The Office for National Statistics (ONS) have released data on life expectancy in the UK from 2018 to 2020.
Prof Kevin McConway, Emeritus Professor of Applied Statistics, The Open University, said:
“It’s not at all surprising that life expectancy at birth, based on the years 2018-2020, fell in men compared to the figure for 2015-2017, and barely changed in women. The reason is explained very well in the excellent blog that ONS released today to go with their data release and bulletins. Life expectancy at birth, as shown in these figures, sounds as if it’s how long people might expect to live, or how long people do live on average. But it isn’t that at all – it’s the average length of time of an imaginary group of people would live, if they were born in 2018-2020, and afterwards, at every age, experienced the same risk of dying as happened to people in the UK in 2018-2020. The average risk of dying at many ages for 2018-2020 was higher than in previous periods, because of the impact of Covid-19 on death rates in 2020, and that’s why these figures for life expectancy at birth fell for men and remained roughly unchanged for women. It’s pretty well impossible that the risk of dying at every age, for people born in 2018-2020, will really remain at the 2018-2020 levels for the rest of their lives, so these figures don’t represent how long people born then will actually live, on average. What I can’t say is how long their average lifetimes will actually be, because I don’t know how those risks of dying at specific ages are going to change in the future. I’d hope those mortality rates would fall from the 2018-2020 levels, because the effect of Covid-19 is likely to be less in future years. But it’s always possible, unfortunately, that another pandemic might come along during the lifetime of people born around now.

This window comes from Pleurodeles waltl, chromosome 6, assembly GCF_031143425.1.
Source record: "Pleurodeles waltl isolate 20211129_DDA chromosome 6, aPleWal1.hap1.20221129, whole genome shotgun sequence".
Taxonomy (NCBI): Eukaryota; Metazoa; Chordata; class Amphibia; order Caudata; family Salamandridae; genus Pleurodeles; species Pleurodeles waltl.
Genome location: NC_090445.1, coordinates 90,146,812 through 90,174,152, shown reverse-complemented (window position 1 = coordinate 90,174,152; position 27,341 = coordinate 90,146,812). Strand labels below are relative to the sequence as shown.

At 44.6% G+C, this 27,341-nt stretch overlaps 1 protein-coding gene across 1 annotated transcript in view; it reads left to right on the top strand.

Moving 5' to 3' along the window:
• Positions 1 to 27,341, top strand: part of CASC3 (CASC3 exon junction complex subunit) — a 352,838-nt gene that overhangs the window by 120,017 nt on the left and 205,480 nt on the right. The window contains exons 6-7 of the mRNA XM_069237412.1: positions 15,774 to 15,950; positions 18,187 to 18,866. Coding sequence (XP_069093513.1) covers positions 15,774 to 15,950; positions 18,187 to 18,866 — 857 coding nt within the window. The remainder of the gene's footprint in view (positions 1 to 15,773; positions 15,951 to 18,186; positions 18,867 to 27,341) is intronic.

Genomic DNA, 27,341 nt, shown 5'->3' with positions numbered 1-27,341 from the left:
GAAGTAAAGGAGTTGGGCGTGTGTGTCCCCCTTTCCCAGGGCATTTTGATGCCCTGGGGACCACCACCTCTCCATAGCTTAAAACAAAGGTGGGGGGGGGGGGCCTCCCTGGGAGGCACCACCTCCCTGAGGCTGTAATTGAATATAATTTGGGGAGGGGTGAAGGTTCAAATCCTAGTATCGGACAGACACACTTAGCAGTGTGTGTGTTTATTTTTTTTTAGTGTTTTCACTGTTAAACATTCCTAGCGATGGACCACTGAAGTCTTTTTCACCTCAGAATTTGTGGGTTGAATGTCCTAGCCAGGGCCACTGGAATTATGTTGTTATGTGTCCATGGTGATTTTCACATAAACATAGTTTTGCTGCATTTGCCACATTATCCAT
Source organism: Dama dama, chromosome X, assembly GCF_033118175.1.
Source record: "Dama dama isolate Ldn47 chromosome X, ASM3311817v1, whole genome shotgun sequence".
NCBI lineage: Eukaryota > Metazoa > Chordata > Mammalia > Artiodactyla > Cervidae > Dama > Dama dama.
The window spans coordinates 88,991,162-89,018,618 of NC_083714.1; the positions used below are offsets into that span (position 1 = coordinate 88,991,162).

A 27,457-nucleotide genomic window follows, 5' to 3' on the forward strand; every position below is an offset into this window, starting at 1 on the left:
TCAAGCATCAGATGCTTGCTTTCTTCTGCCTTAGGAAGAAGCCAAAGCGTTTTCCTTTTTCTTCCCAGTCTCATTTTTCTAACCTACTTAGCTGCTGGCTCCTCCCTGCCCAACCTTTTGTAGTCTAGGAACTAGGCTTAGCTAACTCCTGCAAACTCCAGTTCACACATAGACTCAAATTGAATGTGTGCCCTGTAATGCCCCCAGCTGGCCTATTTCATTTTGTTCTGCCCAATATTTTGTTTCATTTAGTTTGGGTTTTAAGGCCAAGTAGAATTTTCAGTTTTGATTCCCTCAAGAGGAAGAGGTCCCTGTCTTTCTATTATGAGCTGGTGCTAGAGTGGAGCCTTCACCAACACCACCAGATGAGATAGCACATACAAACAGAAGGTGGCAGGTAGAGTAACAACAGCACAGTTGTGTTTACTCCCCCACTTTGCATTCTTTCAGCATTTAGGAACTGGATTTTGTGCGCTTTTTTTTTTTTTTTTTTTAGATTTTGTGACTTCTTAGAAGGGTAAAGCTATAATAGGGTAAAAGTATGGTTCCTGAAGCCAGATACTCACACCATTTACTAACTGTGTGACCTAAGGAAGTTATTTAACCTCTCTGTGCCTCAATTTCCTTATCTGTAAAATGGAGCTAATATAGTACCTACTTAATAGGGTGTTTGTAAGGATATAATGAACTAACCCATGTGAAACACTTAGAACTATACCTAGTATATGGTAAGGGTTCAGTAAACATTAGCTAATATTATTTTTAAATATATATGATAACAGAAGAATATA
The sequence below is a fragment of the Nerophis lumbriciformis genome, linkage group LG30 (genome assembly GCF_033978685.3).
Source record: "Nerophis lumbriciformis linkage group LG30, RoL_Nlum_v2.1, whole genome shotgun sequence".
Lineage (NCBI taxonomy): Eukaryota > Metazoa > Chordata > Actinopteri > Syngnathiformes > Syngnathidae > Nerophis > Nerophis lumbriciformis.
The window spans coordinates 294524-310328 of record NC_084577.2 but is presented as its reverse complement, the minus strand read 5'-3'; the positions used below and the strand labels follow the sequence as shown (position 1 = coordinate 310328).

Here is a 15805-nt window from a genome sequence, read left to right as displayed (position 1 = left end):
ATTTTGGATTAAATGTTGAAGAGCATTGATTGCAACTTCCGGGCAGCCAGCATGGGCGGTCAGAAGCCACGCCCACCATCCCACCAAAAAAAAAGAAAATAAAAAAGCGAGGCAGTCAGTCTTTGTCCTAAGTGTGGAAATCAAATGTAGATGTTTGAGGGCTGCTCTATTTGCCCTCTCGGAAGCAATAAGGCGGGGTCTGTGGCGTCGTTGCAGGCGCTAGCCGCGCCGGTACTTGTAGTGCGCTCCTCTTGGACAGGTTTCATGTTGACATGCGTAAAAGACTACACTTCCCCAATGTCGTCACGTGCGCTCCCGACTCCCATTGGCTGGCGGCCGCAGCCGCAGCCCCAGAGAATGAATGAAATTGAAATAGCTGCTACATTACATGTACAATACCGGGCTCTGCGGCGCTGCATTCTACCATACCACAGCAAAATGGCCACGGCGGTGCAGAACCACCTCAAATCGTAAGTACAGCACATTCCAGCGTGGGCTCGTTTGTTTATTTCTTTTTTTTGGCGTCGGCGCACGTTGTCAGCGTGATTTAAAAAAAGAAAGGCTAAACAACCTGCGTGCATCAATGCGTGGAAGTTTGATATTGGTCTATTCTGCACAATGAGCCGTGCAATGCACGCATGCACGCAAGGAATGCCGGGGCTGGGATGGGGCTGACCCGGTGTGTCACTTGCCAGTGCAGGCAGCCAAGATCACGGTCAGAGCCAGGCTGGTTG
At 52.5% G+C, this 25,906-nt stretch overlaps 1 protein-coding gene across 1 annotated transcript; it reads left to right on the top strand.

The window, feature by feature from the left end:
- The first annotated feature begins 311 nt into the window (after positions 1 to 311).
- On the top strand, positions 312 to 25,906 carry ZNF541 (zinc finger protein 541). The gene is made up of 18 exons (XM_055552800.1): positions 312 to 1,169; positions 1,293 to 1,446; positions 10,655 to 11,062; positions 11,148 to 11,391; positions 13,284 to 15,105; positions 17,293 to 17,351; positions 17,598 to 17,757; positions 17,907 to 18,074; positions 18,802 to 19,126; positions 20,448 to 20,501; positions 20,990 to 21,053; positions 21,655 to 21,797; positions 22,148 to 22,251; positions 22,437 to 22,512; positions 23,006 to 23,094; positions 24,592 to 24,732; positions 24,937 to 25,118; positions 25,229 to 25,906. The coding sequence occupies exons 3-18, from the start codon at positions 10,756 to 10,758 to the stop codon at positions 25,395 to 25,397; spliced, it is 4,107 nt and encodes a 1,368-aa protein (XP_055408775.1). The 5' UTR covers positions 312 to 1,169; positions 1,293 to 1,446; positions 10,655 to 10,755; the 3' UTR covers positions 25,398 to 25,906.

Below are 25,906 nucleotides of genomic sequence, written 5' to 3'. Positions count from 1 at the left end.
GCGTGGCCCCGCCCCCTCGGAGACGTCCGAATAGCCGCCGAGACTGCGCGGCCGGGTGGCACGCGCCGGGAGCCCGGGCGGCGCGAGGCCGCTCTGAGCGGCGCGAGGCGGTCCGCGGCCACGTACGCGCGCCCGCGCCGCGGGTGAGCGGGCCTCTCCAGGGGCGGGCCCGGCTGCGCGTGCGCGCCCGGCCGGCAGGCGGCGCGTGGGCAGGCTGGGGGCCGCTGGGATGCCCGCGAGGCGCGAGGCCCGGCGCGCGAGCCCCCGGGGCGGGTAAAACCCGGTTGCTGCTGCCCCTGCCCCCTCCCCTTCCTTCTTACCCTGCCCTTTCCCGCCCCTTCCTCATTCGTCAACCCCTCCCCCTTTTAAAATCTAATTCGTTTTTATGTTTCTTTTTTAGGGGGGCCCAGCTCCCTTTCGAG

“That’s why this small change in the most recent life expectancy figures doesn’t concern me much, at least in not relation to other more pressing concerns about Covid-19. What’s more concerning is the longer term trend in life expectancy, which has been increasing considerably more slowly in the past decade or so, than used to be the case for a long time before that. The effect of Covid-19 has made it harder to see how that trend might or might not continue into the future, and it’s never been easy to know the reasons for the change in the long-term trend, though a lot of possibilities have been suggested in recent years.”
All our previous output on this subject can be seen at this weblink:
Prof Kevin McConway: “I am a Trustee of the SMC and a member of its Advisory Committee. I am also a member of the Public Data Advisory Group, which provides expert advice to the Cabinet Office on aspects of public understanding of data during the pandemic. My quote above is in my capacity as an independent professional statistician.”